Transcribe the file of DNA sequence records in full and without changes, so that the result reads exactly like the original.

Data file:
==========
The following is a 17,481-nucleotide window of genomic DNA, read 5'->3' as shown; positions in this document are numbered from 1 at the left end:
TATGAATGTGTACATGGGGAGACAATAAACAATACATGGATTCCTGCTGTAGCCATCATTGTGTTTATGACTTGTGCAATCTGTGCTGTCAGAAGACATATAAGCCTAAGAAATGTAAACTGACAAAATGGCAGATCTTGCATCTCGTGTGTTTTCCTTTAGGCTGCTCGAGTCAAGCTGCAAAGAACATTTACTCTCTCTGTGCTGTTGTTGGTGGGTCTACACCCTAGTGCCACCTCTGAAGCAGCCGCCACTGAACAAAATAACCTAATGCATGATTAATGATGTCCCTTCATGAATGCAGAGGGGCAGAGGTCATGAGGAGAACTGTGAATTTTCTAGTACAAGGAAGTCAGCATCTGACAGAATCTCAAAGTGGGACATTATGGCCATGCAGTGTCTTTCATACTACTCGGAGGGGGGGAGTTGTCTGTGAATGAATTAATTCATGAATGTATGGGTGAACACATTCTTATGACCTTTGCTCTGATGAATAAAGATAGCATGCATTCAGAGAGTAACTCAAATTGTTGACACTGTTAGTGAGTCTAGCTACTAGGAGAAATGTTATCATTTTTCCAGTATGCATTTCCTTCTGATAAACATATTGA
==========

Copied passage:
The following is a 17,481-nucleotide window of genomic DNA, read 5'->3' as shown; positions in this document are numbered from 1 at the left end:
TATGAATGTGTACATGGGGAGACAATAAACAATACATGGATTCCTGCTGTAGCCATCATTGTGTTTATGACTTGTGCAATCTGTGCTGTCAGAAGACATATAAGCCTAAGAAATGTAAACTGACAAAATGGCAGATCTTGCATCTCGTGTGTTTTCCTTTAGGCTGCTCGAGTCAAGCTGCAAAGAACATTTACTCTCTCTGTGCTGTTGTTGGTGGGTCTACACCCTAGTGCCACCTCTGAAGCAGCCGCCACTGAACAAAATAACCTAATGCATGATTAATGATGTCCCTTCATGAATGCAGAGGGGCAGAGGTCATGAGGAGAACTGTGAATTTTCTAGTACAAGGAAGTCAGCATCTGACAGAATCTCAAAGTGGGACATTATGGCCATGCAGTGTCTTTCATACTACTCGGAGGGGGGGAGTTGTCTGTGAATGAATTAATTCATGAATGTATGGGTGAACACATTCTTATGACCTTTGCTCTGATGAATAAAGATAGCATGCATTCAGAGAGTAACTCAAATTGTTGACACTGTTAGTGAGTCTAGCTACTAGGAGAAATGTTATCATTTTTCCAGTATGCATTTCCTTCTGATAAACATATTGA